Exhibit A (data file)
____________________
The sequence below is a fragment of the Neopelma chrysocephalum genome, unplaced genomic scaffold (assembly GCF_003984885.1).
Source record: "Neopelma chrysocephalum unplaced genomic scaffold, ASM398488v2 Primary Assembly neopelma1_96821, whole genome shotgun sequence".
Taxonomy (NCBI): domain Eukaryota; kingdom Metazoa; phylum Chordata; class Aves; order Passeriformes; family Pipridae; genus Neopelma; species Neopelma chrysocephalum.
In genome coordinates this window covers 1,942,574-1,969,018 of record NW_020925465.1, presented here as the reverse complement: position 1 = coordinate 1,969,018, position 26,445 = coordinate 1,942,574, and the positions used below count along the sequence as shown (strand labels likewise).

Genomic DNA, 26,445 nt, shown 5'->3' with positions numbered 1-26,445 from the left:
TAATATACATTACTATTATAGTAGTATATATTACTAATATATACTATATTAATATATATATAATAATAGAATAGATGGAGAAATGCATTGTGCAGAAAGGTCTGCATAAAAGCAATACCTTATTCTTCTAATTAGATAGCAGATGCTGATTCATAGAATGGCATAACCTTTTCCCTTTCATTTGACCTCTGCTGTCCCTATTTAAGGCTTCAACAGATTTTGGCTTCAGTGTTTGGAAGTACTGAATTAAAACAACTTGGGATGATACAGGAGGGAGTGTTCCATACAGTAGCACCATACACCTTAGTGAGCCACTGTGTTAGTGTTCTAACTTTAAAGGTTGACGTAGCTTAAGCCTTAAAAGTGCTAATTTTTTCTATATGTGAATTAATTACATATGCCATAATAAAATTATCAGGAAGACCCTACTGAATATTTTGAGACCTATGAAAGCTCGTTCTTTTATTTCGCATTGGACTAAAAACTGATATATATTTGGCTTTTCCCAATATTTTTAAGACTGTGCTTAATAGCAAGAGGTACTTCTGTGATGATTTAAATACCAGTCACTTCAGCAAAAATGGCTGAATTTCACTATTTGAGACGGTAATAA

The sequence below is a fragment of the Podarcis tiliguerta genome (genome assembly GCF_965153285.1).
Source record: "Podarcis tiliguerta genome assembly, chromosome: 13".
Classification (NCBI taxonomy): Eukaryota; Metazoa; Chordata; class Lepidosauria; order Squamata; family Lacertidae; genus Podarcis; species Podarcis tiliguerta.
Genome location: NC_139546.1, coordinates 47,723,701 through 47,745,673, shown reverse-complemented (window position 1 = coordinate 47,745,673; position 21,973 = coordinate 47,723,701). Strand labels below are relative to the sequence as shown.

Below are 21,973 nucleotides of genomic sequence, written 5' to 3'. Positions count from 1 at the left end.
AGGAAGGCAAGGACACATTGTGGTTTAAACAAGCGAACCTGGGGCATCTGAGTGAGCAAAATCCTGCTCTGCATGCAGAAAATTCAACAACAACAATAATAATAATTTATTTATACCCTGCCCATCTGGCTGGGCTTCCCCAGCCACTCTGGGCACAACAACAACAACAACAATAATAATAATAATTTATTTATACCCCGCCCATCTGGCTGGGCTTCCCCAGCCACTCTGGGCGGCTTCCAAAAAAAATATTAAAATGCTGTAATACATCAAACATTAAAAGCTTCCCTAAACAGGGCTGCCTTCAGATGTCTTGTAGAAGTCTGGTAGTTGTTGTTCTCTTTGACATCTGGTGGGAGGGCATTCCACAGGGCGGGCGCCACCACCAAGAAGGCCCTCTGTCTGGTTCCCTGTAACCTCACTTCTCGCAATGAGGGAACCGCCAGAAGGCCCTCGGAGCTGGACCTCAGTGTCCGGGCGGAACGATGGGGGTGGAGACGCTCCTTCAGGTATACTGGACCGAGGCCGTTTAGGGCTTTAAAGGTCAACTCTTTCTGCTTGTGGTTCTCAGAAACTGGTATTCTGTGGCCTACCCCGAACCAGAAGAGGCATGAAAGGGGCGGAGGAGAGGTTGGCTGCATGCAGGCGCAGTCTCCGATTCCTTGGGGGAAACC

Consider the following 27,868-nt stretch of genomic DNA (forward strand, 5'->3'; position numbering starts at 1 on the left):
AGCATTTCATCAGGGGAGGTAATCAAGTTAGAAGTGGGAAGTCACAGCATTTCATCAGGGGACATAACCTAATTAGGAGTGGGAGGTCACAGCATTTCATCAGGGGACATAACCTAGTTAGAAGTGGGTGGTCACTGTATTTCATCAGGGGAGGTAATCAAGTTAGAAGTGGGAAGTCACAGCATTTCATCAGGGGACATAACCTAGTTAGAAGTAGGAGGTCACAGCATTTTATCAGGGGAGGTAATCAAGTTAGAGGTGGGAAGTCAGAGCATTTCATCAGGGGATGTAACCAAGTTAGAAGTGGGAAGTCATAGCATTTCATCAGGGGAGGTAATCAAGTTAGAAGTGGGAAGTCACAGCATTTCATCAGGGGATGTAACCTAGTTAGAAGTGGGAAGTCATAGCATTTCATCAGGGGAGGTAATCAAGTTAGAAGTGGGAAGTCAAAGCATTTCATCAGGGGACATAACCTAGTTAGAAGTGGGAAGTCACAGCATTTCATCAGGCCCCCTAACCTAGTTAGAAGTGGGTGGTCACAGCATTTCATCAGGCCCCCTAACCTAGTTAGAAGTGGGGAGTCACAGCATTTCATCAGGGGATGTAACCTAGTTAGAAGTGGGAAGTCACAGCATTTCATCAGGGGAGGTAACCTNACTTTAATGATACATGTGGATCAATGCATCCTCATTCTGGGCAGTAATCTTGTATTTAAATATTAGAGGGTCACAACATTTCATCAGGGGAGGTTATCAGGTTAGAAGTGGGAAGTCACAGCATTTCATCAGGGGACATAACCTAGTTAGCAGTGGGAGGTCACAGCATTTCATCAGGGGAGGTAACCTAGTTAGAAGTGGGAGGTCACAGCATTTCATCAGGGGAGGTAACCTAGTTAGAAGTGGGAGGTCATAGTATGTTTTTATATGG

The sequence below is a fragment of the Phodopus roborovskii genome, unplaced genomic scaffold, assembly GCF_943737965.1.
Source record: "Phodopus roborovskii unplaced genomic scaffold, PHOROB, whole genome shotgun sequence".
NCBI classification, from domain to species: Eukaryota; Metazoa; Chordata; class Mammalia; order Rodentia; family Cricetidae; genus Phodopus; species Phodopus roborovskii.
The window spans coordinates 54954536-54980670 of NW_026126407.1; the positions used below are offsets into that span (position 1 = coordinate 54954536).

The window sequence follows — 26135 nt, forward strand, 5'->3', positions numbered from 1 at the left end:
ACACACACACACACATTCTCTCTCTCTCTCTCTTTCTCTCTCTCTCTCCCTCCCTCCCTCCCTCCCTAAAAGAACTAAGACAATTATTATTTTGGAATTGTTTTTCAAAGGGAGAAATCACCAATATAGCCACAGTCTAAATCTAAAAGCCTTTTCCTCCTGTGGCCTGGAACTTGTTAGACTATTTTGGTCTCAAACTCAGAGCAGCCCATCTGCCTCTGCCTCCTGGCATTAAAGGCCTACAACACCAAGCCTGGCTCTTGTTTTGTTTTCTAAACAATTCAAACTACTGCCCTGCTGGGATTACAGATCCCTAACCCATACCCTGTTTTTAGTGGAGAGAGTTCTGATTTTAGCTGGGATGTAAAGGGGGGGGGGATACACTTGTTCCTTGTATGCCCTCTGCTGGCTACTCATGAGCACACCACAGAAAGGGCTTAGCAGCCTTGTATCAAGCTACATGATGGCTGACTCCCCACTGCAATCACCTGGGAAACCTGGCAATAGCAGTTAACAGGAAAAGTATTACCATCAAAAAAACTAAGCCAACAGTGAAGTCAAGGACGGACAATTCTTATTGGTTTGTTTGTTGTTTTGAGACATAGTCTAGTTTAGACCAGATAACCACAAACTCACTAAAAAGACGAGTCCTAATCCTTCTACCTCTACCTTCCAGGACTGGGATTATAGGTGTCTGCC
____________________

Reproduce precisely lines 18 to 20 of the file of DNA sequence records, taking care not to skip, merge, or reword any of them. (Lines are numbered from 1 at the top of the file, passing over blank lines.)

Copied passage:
The window spans coordinates 54954536-54980670 of NW_026126407.1; the positions used below are offsets into that span (position 1 = coordinate 54954536).

The window sequence follows — 26135 nt, forward strand, 5'->3', positions numbered from 1 at the left end:
ACACACACACACACATTCTCTCTCTCTCTCTCTTTCTCTCTCTCTCTCCCTCCCTCCCTCCCTCCCTAAAAGAACTAAGACAATTATTATTTTGGAATTGTTTTTCAAAGGGAGAAATCACCAATATAGCCACAGTCTAAATCTAAAAGCCTTTTCCTCCTGTGGCCTGGAACTTGTTAGACTATTTTGGTCTCAAACTCAGAGCAGCCCATCTGCCTCTGCCTCCTGGCATTAAAGGCCTACAACACCAAGCCTGGCTCTTGTTTTGTTTTCTAAACAATTCAAACTACTGCCCTGCTGGGATTACAGATCCCTAACCCATACCCTGTTTTTAGTGGAGAGAGTTCTGATTTTAGCTGGGATGTAAAGGGGGGGGGGATACACTTGTTCCTTGTATGCCCTCTGCTGGCTACTCATGAGCACACCACAGAAAGGGCTTAGCAGCCTTGTATCAAGCTACATGATGGCTGACTCCCCACTGCAATCACCTGGGAAACCTGGCAATAGCAGTTAACAGGAAAAGTATTACCATCAAAAAAACTAAGCCAACAGTGAAGTCAAGGACGGACAATTCTTATTGGTTTGTTTGTTGTTTTGAGACATAGTCTAGTTTAGACCAGATAACCACAAACTCACTAAAAAGACGAGTCCTAATCCTTCTACCTCTACCTTCCAGGACTGGGATTATAGGTGTCTGCC